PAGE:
Software stocks drag market down Dow off 4

November 24, 1992|By Bloomberg Business News

NEW YORK -- U.S. stocks declined yesterday amid concerns about the increasing budget deficit and a slump in shares of leading computer software companies.

The U.S. Treasury said the budget deficit was $48.9 million in October, exceeding economists' estimates and causing Treasury bond prices to fall.

"The weak bond market hurt the stock market," said William Lord, senior vice president in equity trading at Lehman Brothers.

The Dow Jones industrial average fell 4.32, to 3223.04, despite a more than 2-point rise in Westinghouse Electric Corp. and General Electric Corp. Declining common stocks outnumbered advancing issues by more than 4-to-3 on the New York Stock Exchange. Trading was moderate, with about 192 million shares changing hands.

Standard & Poor's 500 index and the NYSE composite stumbled after setting records on Friday. The S&P 500 index declined 1.53, to 425.12, and the NYSE composite fell 0.67, to 234.11.

The NASDAQ Combined Composite index slumped 3.78, to 638.82, with Microsoft Corp. accounting for a big part of the decline. Microsoft, the nation's biggest developer of computer software, plunged $6.50, to $88.50, after an analyst at Goldman, Sachs & Co. reduced his fiscal 1993 and 1994 earnings estimates on concerns about price cuts in Europe.

"Over-the-counter stocks were hit after what Goldman Sachs did to Microsoft and it weighed on the entire market," said Dennis Jarrett, market analyst at Kidder, Peabody & Co.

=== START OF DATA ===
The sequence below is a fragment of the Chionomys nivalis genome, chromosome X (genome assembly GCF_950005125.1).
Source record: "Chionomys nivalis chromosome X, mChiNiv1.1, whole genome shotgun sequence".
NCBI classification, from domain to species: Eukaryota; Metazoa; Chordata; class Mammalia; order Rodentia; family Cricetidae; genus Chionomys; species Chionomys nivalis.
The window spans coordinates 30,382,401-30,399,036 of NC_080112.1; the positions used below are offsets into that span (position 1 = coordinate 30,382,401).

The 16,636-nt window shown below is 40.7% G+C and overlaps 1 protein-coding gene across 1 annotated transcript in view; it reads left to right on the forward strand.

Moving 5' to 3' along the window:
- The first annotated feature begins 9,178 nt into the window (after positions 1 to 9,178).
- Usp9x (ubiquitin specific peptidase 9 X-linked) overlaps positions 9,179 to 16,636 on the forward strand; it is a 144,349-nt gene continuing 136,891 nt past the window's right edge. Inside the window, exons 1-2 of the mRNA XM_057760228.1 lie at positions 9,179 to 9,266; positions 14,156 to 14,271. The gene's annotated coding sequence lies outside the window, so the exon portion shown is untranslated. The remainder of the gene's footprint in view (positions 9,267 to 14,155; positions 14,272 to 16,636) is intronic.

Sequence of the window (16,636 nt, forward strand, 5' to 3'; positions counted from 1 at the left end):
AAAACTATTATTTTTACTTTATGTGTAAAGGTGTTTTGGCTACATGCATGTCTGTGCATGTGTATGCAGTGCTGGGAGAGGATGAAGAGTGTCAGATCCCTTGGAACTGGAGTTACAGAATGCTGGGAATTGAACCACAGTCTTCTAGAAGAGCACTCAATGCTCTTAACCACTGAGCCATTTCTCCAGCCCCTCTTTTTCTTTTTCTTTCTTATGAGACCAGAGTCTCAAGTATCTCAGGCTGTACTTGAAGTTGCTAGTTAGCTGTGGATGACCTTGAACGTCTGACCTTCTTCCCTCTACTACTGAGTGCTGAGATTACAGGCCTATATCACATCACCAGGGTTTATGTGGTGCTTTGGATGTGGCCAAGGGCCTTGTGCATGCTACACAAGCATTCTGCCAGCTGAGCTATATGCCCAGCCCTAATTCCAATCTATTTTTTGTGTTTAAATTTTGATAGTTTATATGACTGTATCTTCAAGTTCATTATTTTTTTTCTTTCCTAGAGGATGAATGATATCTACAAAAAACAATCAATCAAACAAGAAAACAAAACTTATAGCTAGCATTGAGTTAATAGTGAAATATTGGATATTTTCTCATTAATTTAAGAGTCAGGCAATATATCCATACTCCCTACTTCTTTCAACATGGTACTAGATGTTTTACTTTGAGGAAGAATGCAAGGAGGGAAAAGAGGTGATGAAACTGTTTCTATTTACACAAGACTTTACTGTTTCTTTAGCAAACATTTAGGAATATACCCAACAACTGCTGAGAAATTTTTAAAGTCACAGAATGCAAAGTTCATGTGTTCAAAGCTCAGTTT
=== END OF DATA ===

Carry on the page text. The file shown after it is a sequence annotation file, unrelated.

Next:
Goldman Sachs analyst Rick Sherlund lowered his earnings estimates for Microsoft on concerns the company will follow Lotus Development Corp. in cutting software prices in France. Shares of Lotus Development fell 75 cents, to $20.25. Borland International closed $1.625 lower, at $22.25; Novell Inc. slumped $1.25, to $30; Oracle Systems Corp. fell $1.125, to $21; BMC Software Inc. closed $3 lower, at $61.50; and Cisco Systems Inc. fell $1, to $73.

Compaq Computer Corp. and Apple Computer Corp. fell on concerns that a price war will soon develop in the personal computer industry. Salomon Brothers analyst Lucianne Painter said price wars will "flare up" in December and that unit sales will decline in the first or second quarter. Compaq closed $1.875 lower, at $40, and Apple Computer closed 75 cents lower, at $56.75.

Westinghouse rallied $2.375 at $12.125 on news that the company plans to exit its disastrous financial services business and take a pretax charge of $2.83 billion. The company also said it plans to sell four other "non-strategic" businesses, reduce its debt by $5 billion in two years, and cut its annual dividend to 40 cents a share from 72 cents.

General Electric gained $2.125 to $82.125 after Martin Marietta Corp. said it will buy the company's aerospace division for $3.05 billion in cash and stock. In addition, GE said on Friday it is increasing its quarterly dividend to 63 cents. Martin Marietta rose $5.625 to $63.25.

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